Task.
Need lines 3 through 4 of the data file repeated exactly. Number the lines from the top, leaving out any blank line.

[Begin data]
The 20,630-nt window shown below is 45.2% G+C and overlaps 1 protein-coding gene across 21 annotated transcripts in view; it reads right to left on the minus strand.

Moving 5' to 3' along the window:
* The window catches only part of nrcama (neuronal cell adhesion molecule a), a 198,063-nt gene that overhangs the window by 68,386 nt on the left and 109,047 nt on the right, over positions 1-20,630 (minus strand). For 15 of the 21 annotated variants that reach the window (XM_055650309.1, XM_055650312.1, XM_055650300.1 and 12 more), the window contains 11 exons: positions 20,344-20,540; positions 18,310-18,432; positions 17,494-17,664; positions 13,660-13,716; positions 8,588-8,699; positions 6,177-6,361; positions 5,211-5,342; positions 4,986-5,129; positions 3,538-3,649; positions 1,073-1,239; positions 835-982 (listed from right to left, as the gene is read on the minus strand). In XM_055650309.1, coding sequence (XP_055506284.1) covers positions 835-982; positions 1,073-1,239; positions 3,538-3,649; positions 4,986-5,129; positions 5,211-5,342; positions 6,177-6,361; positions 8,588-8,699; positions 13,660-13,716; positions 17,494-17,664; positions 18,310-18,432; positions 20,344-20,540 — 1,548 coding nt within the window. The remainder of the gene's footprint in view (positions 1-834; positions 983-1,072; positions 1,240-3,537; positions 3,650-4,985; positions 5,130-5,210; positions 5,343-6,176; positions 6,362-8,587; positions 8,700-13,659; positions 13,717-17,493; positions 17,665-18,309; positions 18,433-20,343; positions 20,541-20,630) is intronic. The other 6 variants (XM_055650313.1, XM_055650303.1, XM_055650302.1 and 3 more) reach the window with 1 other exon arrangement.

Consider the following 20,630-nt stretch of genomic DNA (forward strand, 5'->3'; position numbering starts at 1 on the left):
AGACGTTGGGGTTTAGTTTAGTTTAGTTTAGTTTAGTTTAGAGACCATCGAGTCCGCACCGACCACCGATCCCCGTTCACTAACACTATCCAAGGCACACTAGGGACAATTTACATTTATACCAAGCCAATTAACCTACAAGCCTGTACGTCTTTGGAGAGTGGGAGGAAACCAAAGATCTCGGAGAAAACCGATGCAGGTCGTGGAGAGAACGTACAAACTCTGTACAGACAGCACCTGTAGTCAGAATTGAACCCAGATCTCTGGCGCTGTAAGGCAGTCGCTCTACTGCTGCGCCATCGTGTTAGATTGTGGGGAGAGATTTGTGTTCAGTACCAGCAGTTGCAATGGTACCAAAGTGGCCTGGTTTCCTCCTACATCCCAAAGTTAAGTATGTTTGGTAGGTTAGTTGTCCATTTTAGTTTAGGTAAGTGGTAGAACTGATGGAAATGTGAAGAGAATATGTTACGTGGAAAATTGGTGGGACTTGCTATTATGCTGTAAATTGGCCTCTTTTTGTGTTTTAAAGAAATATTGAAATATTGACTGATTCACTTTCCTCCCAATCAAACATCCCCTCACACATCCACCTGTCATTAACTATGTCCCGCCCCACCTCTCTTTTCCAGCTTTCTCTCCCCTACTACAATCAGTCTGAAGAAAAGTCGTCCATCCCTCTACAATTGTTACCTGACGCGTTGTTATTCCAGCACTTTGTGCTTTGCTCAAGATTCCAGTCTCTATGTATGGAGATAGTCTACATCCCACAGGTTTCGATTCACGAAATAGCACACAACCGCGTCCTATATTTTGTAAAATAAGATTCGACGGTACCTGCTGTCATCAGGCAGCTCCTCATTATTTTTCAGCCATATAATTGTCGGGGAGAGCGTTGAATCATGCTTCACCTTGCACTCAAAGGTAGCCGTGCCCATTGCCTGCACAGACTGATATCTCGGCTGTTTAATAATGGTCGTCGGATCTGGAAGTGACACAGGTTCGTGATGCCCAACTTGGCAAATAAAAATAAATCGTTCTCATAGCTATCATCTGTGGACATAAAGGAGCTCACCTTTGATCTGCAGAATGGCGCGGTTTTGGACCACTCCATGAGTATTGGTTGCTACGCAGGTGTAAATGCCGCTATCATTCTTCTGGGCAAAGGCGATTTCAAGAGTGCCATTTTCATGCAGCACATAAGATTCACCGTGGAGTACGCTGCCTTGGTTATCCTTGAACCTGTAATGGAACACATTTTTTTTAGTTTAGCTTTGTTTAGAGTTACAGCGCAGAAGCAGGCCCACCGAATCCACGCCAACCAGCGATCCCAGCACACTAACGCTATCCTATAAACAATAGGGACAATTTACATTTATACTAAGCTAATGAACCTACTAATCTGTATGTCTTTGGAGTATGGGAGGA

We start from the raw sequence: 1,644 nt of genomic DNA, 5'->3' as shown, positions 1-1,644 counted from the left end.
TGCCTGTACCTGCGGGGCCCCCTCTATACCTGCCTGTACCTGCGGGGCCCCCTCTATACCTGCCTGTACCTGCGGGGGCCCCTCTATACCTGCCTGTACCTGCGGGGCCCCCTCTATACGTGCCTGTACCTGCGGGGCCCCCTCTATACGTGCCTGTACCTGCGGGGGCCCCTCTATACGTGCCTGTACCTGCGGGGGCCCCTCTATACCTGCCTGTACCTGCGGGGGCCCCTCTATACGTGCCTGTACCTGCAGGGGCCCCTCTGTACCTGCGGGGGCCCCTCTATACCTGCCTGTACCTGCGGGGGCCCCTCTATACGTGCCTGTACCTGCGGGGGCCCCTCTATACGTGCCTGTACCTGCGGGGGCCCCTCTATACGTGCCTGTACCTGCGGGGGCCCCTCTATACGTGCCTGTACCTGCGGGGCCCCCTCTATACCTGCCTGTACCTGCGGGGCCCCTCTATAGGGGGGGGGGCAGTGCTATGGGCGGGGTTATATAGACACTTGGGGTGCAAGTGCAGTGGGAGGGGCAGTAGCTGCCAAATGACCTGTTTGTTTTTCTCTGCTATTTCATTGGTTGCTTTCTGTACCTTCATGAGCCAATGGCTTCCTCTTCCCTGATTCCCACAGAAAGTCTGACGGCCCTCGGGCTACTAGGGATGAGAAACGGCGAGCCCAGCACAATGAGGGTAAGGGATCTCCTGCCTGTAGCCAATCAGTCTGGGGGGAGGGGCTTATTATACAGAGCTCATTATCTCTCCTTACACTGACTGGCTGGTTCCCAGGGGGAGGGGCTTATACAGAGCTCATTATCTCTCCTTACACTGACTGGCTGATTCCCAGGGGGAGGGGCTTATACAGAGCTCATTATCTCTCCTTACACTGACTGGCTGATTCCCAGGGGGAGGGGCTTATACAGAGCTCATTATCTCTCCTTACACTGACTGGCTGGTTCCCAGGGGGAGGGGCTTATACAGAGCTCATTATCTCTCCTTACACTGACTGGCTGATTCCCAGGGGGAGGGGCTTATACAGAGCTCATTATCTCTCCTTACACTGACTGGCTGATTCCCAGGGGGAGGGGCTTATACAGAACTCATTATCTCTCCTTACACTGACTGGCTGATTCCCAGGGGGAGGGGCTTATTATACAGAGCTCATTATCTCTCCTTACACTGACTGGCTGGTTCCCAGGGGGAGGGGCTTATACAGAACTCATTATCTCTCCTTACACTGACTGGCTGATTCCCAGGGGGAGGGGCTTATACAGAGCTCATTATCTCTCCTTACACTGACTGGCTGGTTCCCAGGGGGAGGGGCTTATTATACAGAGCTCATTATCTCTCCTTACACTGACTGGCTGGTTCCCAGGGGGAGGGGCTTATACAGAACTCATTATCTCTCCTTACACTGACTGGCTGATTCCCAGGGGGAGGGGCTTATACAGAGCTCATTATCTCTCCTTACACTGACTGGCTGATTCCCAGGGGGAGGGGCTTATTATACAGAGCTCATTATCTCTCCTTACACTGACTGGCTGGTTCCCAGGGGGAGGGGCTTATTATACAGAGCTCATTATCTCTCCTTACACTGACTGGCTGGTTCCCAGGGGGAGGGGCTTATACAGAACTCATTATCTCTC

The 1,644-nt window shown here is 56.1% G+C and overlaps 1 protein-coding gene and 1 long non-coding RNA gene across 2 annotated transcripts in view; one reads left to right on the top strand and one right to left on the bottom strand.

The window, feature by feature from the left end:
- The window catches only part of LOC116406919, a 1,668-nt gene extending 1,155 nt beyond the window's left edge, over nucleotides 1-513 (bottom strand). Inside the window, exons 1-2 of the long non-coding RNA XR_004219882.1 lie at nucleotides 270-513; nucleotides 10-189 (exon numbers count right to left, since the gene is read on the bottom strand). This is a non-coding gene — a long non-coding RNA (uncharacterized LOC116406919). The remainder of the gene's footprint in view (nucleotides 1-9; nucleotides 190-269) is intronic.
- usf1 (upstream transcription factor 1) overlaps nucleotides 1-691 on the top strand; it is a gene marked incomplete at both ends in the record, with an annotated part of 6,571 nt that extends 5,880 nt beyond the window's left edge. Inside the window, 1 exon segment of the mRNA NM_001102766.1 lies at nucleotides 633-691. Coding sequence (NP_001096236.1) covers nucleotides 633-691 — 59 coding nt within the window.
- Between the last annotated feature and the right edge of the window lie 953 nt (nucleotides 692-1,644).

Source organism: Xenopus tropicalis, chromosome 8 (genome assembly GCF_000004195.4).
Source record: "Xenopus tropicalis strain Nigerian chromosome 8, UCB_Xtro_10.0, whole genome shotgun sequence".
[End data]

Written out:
* The window catches only part of nrcama (neuronal cell adhesion molecule a), a 198,063-nt gene that overhangs the window by 68,386 nt on the left and 109,047 nt on the right, over positions 1-20,630 (minus strand). For 15 of the 21 annotated variants that reach the window (XM_055650309.1, XM_055650312.1, XM_055650300.1 and 12 more), the window contains 11 exons: positions 20,344-20,540; positions 18,310-18,432; positions 17,494-17,664; positions 13,660-13,716; positions 8,588-8,699; positions 6,177-6,361; positions 5,211-5,342; positions 4,986-5,129; positions 3,538-3,649; positions 1,073-1,239; positions 835-982 (listed from right to left, as the gene is read on the minus strand). In XM_055650309.1, coding sequence (XP_055506284.1) covers positions 835-982; positions 1,073-1,239; positions 3,538-3,649; positions 4,986-5,129; positions 5,211-5,342; positions 6,177-6,361; positions 8,588-8,699; positions 13,660-13,716; positions 17,494-17,664; positions 18,310-18,432; positions 20,344-20,540 — 1,548 coding nt within the window. The remainder of the gene's footprint in view (positions 1-834; positions 983-1,072; positions 1,240-3,537; positions 3,650-4,985; positions 5,130-5,210; positions 5,343-6,176; positions 6,362-8,587; positions 8,700-13,659; positions 13,717-17,493; positions 17,665-18,309; positions 18,433-20,343; positions 20,541-20,630) is intronic. The other 6 variants (XM_055650313.1, XM_055650303.1, XM_055650302.1 and 3 more) reach the window with 1 other exon arrangement.

Consider the following 20,630-nt stretch of genomic DNA (forward strand, 5'->3'; position numbering starts at 1 on the left):